379 entries from 48 countries … good news! SCVA is a finalist.

I received a little good news last week. Social Capital Value Add was selected as a finalist by WeMedia from a field of 379 entries from 48 countries. Details here: http://www.changemakers.net/en-us/competition/powerofus

Thank you to everyone who supported my entry. Don’t forget to let me know if you clicked through. You might win the ticket.

I know that the rules say that the judges make the selections, not the voters but feel free to try to add comments or rate my entry here: http://www.changemakers.net/en-us/node/14479

@BeCircle tweeted this about the SCVA entry:

“@memeticbrand only after reading this http://bit.ly/14kAM did I ‘get’ SCVA. SCVA.com needs this front and center”

You see competition can make things better.  I will amend the “about” page here to incorporate the language from the submission.

They gave Al Gore more than 12 minutes when he took the WeMedia stage, but then again that was before we knew it takes just 4 minutes. :)

Is anyone else going to be in Miami for February 24th to 27th?

How did this dog get in the boardroom?

A dog has been set loose in your boardroom to bark at you about how business management has changed since 2004.  The story of how it got there is a great little case study in how valuable ideas move from inception anywhere in the world to you in the networked age.

It started with a need and a Google search.

After slugging it out in the social media startup world for years, I was ready for a glass of wine.  So we packed up the family and headed to Paris.  I looked at my MBA program there as an opportunity to put to rest a nagging set of ideas about Web 2.0.  The way in which business value is created and defended has fundamentally changed, but most of the “conversation” about social media is not designed for investors and “C” level corporate management.  From an academic perspective, I was a relative amateur.

Enter a few Google searches …

I discovered a local conference on Social Networks.  Then found myself in a room of about 10 top social network theorists.  I was waaaaay out of my league, but fortunately I was able to connect with Olav Sorenson and Matt Jackson.

Olav took the time to direct my reading.  Google helped me discover additional key pieces.  Matt was encouraging and challenging.  When I finished the paper, I sent it to almost everyone whose work I had read during the formulation, looking for credible feedback.

I received encouraging notes back.  One from Al Ries, co-author of Positioning, which is a book most consider to be a marketing bible.  Top blogger Matt Ingram said the work was “valuable.”  Then Seth Godin, author of the world’s most popular marketing blog and the best selling business books over the last decade, suggested that I submit the idea to www.changethis.com, a Digg-like site for ideas that he co-founded (but no longer runs).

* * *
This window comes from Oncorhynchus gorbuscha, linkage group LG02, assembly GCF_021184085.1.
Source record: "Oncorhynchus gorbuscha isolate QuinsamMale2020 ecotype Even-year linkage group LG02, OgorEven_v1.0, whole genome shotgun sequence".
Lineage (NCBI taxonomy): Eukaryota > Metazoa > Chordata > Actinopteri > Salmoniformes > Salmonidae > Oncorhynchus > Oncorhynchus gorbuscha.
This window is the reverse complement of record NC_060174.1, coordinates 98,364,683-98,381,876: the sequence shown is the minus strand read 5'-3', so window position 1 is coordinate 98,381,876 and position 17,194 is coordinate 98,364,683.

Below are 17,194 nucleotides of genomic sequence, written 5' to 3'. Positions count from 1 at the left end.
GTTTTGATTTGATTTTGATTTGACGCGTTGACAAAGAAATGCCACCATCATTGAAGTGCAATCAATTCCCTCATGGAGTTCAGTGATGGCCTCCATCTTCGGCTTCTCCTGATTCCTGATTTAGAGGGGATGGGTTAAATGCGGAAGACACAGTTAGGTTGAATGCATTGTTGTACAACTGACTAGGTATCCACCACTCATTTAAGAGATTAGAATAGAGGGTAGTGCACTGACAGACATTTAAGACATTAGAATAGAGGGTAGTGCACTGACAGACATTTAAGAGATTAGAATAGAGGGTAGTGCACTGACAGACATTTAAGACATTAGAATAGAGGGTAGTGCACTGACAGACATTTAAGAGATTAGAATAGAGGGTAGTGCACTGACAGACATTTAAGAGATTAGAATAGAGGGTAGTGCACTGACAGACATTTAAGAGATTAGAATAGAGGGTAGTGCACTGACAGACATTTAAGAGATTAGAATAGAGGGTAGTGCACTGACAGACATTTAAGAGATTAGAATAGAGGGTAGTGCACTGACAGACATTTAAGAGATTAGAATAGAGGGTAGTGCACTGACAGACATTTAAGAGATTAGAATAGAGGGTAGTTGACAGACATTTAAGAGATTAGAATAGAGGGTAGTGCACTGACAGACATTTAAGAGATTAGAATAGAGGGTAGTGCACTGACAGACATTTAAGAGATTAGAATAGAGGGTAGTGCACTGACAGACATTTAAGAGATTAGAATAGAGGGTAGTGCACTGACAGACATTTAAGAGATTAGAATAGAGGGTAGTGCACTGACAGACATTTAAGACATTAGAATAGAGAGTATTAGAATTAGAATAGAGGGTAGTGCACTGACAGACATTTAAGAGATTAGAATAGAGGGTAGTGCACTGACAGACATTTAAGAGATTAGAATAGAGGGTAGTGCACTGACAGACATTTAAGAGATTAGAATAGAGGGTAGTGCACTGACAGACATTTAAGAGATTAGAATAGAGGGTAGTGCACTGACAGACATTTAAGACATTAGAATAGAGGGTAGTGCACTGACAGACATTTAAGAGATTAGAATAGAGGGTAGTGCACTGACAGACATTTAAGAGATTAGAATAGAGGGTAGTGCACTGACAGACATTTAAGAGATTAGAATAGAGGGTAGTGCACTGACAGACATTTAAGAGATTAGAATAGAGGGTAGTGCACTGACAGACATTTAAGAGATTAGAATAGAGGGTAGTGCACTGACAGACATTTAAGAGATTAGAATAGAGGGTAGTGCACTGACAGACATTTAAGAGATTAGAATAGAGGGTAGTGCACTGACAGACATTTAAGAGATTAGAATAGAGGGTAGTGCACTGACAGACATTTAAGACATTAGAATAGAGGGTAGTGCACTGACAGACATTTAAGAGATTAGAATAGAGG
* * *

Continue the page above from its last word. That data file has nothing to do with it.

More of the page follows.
The editorial board at ChangeThis selected the proposal and that is when its fate moved from the hands of a few key “influentials” into the “wild.”

To be published by ChangeThis, the idea had to compete against about a dozen others and be voted to the top.  Social Capital Value Add did not become the 8th most demanded proposal in ChangeThis history because I am a famous author.  I asked my friends and colleagues to support it.  Social capital went to work.  Through a combination of support from close connections and blog entries from looser links,  the idea gets a blast to 20,000 people who care about this sort of thing as part of the 50th issue of ChangeThis (along with the great ideas of John Kotter, Seth Godin, Andrew Abela, Vince Poscente and Jonathan Baskin).

At some point along the way, the momentum has changed.  I started out trying to take this idea as far as I could.  Now I am trying to keep up with it for as long as I can.

My search has changed how information flows around me.  After months of trying to find information, information finds me through connections far and wide. Four people on three different continents alerted me to Mike Arrington’s related post.  I have wandered or been invited into online groups like Seth’s “Triiibes” where Adam Helweh and dozens of others have instantly offered their help just as quick as I can ask.

Paul Wilmott has invited me to write something to introduce SCVA in his small but influential magazine that serves the quantitative finance community and I have connected with the right folks at Dell and Procter & Gamble about reporting on how the principals in SCVA are showing up in their businesses.  I am not sure how these initiatives are going to work out yet, but they are encouraging.

UPDATE: In February 2009, SCVA was selected as a finalist among almost 400 “game changing” ideas from 48 countries in the WeMedia/Ashoka Power of Us: Reimagine Media co-petition.